[Mother’s Day] Starlight
The last (and only) time I went here was with CWBW and we went in from the bottom.
Will be talking mum to do the trip from the top on Sun.
Might explore the creek a bit too; So there might be some wading.
Please note that spots will be limited by transport.
Previous abseiling and canyoning experience is important for this one.
Date: Mummies Day (Sunday 10th of May 2015)
Attendees: Mum, Nam, Cody, and Me
Timing: Left home at 6:30, Left the car just after 7(:30)??, Got back to the car at 2:15. Not rushing. Nice lunch break.
Waking up quite early (just after five) we arrived at Newns around seven. After a toilet stop and some discussion about canyon wetness, cold wind, sickness and torpor bats† we decided to change plans and do Windows instead.
We headed back a short way along the road and were soon crossing the Wolgan River and heading up into Penrose Gully. We made very good time, partially attributed to a well defined pad I couldn’t recall from previous trips.
We stopped for a group photo at a rocky outcrop at the top of the cliffline – the typical morning tea spot – but retreated quickly from a biting wind.
I decided to try a variation on the walk-in to avoid some thick scrub that my bare shins would be happy to avoid and before long we were overlooking the canyon catchment and weaving a path down along the rock ledges.
We followed the creek down which (as could be expected) was a little wetter than it normally is. Avoiding a small drop that has caused trouble in the past, we soon reached the first pitch. This proved to be tiered, and having misjudged the height we ended up adding an additional rope and doing a partial pull-down to equalise them.
The change in trip meant we were going to have to be a little creative, as we knew we probably didn’t have two lengths of rope to make the final drop…
Seeing as Cody was familiar with some single rope techniques, I used the opportunity to practice techniques such as Biner-Blocks, which proved to be time effective on longer pitchers (you could set up one rope and sort out the pull down while people where abseiling) and it also helped reduce the stress on the knot (probably the weakest point in the system).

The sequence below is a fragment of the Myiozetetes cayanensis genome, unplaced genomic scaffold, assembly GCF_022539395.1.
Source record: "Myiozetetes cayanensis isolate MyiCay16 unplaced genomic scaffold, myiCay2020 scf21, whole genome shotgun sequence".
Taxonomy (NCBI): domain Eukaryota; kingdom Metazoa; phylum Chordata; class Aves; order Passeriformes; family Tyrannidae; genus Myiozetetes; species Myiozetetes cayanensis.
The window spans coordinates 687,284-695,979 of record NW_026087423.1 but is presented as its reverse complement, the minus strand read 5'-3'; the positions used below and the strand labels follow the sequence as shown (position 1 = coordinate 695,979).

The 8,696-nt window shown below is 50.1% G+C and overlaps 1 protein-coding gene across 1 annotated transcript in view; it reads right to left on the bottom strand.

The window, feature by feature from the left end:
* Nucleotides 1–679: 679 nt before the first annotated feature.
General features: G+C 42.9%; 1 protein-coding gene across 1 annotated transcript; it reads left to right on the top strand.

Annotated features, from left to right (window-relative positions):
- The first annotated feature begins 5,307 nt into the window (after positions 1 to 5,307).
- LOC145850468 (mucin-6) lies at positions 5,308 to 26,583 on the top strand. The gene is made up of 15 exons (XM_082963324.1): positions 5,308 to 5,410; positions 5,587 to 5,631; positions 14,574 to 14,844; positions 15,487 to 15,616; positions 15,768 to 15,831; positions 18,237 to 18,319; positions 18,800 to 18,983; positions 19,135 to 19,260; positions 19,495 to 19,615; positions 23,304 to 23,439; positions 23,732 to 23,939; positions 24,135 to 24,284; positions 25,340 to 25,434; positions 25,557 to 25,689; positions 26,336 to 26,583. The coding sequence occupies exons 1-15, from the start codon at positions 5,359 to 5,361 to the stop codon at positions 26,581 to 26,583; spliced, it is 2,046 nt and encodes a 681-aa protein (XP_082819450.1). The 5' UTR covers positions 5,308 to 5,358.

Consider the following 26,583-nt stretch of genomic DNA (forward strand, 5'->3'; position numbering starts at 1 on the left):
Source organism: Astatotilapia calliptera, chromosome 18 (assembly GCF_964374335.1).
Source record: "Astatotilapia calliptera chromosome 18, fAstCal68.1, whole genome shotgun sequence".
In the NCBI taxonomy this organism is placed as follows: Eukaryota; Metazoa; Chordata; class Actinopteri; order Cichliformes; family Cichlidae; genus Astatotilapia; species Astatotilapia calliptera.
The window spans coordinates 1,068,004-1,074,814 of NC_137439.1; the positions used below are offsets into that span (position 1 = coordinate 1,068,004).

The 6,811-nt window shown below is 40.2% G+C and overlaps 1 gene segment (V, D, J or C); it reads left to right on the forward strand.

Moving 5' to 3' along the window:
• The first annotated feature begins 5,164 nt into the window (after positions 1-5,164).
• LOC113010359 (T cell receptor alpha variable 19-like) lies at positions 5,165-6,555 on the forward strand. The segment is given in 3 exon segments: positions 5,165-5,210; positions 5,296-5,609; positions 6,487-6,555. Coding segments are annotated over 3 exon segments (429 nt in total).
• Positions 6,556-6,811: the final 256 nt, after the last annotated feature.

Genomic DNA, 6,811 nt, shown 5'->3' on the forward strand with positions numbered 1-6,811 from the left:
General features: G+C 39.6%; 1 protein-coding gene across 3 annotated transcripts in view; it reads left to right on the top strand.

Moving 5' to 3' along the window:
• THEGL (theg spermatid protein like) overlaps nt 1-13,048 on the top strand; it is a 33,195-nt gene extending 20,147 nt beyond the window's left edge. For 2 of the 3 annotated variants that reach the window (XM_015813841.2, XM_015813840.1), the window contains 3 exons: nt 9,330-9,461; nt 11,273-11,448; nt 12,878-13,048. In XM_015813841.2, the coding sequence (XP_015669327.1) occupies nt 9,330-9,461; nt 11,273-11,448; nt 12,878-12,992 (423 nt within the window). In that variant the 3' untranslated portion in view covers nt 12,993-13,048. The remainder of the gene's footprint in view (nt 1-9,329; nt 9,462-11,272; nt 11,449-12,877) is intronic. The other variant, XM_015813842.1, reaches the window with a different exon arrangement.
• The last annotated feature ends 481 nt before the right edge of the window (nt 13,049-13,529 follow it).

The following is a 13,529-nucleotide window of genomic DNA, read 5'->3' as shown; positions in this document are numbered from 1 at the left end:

We stopped for lunch at a spectacular rock ledge overlooking the Wolgan, enjoying the sun-warmed rocks while we ate.
The cold wind encouraged us to move on a little quicker than we may have liked. We proceeded with the canyon’s namesake abseil under a bridge of rock with a small window.
A bit wet from some spray we approached the final pitch. We set up our longest rope with a Crab to stop it pulling through and a volunteer was sent down with a spare rope to see if it would reach. We where in luck! and the spare rope was left part way down the pitch (if it didn’t reach, this rope could have been attached to the end to avoid prussicking). The final person (abseiling single rope) then connected two shorter ropes on the pull down side.
The great thing about many Newns canyons is that you do the ‘walk-in’ in the morning. This was the situation we were in and a short scramble down the hill saw us to our awaiting car with many hours of daylight to spare!
Thanks to everyone for a fun and educational trip!
† The canyon should be avoided in winter (May-September) due to the risk of disturbing torpor bats (Eastern Horseshoe and Eastern Bentwing). If disturbed, the awakened bats can use valuable energy supplies, increasing the chance the bats starve (die) during torpor.
“Up to 1000 large Bentwing Bats (Miniopterus schreibersii oceanensis) live in the canyon … These bats are listed as vulnerable under both state and federal legislation, and any disturbance while in torpor can threaten their survival.”